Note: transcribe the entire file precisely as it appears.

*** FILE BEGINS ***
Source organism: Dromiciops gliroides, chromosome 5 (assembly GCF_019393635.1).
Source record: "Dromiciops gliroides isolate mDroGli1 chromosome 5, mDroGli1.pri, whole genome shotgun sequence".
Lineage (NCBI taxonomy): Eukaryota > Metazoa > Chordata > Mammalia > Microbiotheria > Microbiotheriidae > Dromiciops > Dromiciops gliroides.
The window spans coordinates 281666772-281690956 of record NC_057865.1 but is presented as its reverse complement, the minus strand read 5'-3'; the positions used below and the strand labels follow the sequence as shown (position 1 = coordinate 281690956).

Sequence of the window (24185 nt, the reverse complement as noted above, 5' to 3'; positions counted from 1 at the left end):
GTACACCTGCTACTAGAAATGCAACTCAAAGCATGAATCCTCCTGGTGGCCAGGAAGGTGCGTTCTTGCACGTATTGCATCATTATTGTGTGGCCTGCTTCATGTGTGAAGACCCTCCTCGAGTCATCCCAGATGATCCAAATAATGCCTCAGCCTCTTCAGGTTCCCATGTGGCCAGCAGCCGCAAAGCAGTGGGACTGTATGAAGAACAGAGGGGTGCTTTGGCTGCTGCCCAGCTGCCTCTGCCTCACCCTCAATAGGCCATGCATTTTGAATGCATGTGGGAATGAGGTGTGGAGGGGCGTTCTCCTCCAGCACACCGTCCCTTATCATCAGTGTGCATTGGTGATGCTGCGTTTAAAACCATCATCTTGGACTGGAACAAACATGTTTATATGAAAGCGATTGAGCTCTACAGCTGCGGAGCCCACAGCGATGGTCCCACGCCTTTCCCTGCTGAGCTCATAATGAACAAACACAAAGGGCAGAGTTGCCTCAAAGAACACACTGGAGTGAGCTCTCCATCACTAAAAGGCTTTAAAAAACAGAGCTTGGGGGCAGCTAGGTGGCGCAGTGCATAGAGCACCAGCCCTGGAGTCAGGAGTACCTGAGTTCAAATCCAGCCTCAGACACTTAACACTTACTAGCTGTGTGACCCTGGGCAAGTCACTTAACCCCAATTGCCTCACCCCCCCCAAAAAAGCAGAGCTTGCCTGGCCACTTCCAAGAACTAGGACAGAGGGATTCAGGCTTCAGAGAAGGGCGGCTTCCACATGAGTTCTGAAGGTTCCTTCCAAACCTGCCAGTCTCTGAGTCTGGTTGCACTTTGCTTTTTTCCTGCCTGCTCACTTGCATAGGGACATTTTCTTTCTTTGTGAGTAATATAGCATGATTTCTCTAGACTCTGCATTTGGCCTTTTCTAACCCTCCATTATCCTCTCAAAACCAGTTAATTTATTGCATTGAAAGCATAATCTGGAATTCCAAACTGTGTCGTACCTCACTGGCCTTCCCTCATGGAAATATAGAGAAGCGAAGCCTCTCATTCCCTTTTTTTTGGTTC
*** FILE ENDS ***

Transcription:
Source organism: Dromiciops gliroides, chromosome 5 (assembly GCF_019393635.1).
Source record: "Dromiciops gliroides isolate mDroGli1 chromosome 5, mDroGli1.pri, whole genome shotgun sequence".
Lineage (NCBI taxonomy): Eukaryota > Metazoa > Chordata > Mammalia > Microbiotheria > Microbiotheriidae > Dromiciops > Dromiciops gliroides.
The window spans coordinates 281666772-281690956 of record NC_057865.1 but is presented as its reverse complement, the minus strand read 5'-3'; the positions used below and the strand labels follow the sequence as shown (position 1 = coordinate 281690956).

Sequence of the window (24185 nt, the reverse complement as noted above, 5' to 3'; positions counted from 1 at the left end):
GTACACCTGCTACTAGAAATGCAACTCAAAGCATGAATCCTCCTGGTGGCCAGGAAGGTGCGTTCTTGCACGTATTGCATCATTATTGTGTGGCCTGCTTCATGTGTGAAGACCCTCCTCGAGTCATCCCAGATGATCCAAATAATGCCTCAGCCTCTTCAGGTTCCCATGTGGCCAGCAGCCGCAAAGCAGTGGGACTGTATGAAGAACAGAGGGGTGCTTTGGCTGCTGCCCAGCTGCCTCTGCCTCACCCTCAATAGGCCATGCATTTTGAATGCATGTGGGAATGAGGTGTGGAGGGGCGTTCTCCTCCAGCACACCGTCCCTTATCATCAGTGTGCATTGGTGATGCTGCGTTTAAAACCATCATCTTGGACTGGAACAAACATGTTTATATGAAAGCGATTGAGCTCTACAGCTGCGGAGCCCACAGCGATGGTCCCACGCCTTTCCCTGCTGAGCTCATAATGAACAAACACAAAGGGCAGAGTTGCCTCAAAGAACACACTGGAGTGAGCTCTCCATCACTAAAAGGCTTTAAAAAACAGAGCTTGGGGGCAGCTAGGTGGCGCAGTGCATAGAGCACCAGCCCTGGAGTCAGGAGTACCTGAGTTCAAATCCAGCCTCAGACACTTAACACTTACTAGCTGTGTGACCCTGGGCAAGTCACTTAACCCCAATTGCCTCACCCCCCCCAAAAAAGCAGAGCTTGCCTGGCCACTTCCAAGAACTAGGACAGAGGGATTCAGGCTTCAGAGAAGGGCGGCTTCCACATGAGTTCTGAAGGTTCCTTCCAAACCTGCCAGTCTCTGAGTCTGGTTGCACTTTGCTTTTTTCCTGCCTGCTCACTTGCATAGGGACATTTTCTTTCTTTGTGAGTAATATAGCATGATTTCTCTAGACTCTGCATTTGGCCTTTTCTAACCCTCCATTATCCTCTCAAAACCAGTTAATTTATTGCATTGAAAGCATAATCTGGAATTCCAAACTGTGTCGTACCTCACTGGCCTTCCCTCATGGAAATATAGAGAAGCGAAGCCTCTCATTCCCTTTTTTTTGGTTC